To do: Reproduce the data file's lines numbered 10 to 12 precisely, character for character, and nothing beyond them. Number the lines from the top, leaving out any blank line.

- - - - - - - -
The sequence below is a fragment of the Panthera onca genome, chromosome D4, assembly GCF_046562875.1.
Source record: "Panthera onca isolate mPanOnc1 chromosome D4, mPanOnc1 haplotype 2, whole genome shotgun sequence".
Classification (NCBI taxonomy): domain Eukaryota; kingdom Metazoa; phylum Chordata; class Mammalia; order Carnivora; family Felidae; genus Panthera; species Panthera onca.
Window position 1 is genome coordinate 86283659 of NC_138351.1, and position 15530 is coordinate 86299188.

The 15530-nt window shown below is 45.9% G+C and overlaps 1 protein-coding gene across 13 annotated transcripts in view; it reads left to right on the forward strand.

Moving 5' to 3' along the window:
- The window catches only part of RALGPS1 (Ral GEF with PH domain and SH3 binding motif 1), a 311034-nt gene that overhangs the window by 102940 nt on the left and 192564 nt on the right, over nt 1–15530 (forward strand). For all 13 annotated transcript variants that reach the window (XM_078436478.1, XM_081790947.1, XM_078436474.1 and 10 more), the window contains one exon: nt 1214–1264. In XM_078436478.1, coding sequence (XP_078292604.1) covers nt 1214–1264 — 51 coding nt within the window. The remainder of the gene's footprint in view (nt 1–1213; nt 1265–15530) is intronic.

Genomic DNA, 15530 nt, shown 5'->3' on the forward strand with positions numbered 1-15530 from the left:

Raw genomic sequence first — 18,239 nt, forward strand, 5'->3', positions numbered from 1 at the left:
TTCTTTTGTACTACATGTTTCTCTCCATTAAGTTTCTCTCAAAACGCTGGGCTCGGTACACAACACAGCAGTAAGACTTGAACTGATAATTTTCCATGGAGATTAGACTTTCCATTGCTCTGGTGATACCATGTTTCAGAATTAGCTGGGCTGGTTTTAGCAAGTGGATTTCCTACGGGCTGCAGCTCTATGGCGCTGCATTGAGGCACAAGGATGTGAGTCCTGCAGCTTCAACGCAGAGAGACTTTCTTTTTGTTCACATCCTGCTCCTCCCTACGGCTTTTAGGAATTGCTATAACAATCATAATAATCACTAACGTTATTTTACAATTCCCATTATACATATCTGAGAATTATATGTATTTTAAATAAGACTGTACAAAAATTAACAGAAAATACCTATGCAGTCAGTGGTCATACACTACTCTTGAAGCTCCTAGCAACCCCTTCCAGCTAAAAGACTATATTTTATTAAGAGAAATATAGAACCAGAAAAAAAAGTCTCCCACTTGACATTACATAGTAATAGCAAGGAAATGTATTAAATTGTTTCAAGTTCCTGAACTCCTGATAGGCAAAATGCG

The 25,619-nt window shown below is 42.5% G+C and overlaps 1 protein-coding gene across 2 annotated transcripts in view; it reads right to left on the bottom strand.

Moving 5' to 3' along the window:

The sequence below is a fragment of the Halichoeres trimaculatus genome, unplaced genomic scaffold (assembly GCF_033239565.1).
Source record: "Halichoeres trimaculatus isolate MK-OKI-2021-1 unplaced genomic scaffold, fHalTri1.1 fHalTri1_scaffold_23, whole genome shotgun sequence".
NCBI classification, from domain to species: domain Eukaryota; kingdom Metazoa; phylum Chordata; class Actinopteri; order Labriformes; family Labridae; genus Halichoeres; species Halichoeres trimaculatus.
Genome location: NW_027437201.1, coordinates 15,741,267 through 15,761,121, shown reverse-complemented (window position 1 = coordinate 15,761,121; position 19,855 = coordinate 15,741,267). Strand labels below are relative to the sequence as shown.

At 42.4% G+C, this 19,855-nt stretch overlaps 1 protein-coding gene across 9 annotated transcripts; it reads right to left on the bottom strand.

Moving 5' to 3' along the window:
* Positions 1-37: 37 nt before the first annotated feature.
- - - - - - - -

TTCTTTTGTACTACATGTTTCTCTCCATTAAGTTTCTCTCAAAACGCTGGGCTCGGTACACAACACAGCAGTAAGACTTGAACTGATAATTTTCCATGGAGATTAGACTTTCCATTGCTCTGGTGATACCATGTTTCAGAATTAGCTGGGCTGGTTTTAGCAAGTGGATTTCCTACGGGCTGCAGCTCTATGGCGCTGCATTGAGGCACAAGGATGTGAGTCCTGCAGCTTCAACGCAGAGAGACTTTCTTTTTGTTCACATCCTGCTCCTCCCTACGGCTTTTAGGAATTGCTATAACAATCATAATAATCACTAACGTTATTTTACAATTCCCATTATACATATCTGAGAATTATATGTATTTTAAATAAGACTGTACAAAAATTAACAGAAAATACCTATGCAGTCAGTGGTCATACACTACTCTTGAAGCTCCTAGCAACCCCTTCCAGCTAAAAGACTATATTTTATTAAGAGAAATATAGAACCAGAAAAAAAAGTCTCCCACTTGACATTACATAGTAATAGCAAGGAAATGTATTAAATTGTTTCAAGTTCCTGAACTCCTGATAGGCAAAATGCG

The 25,619-nt window shown below is 42.5% G+C and overlaps 1 protein-coding gene across 2 annotated transcripts in view; it reads right to left on the bottom strand.

Moving 5' to 3' along the window: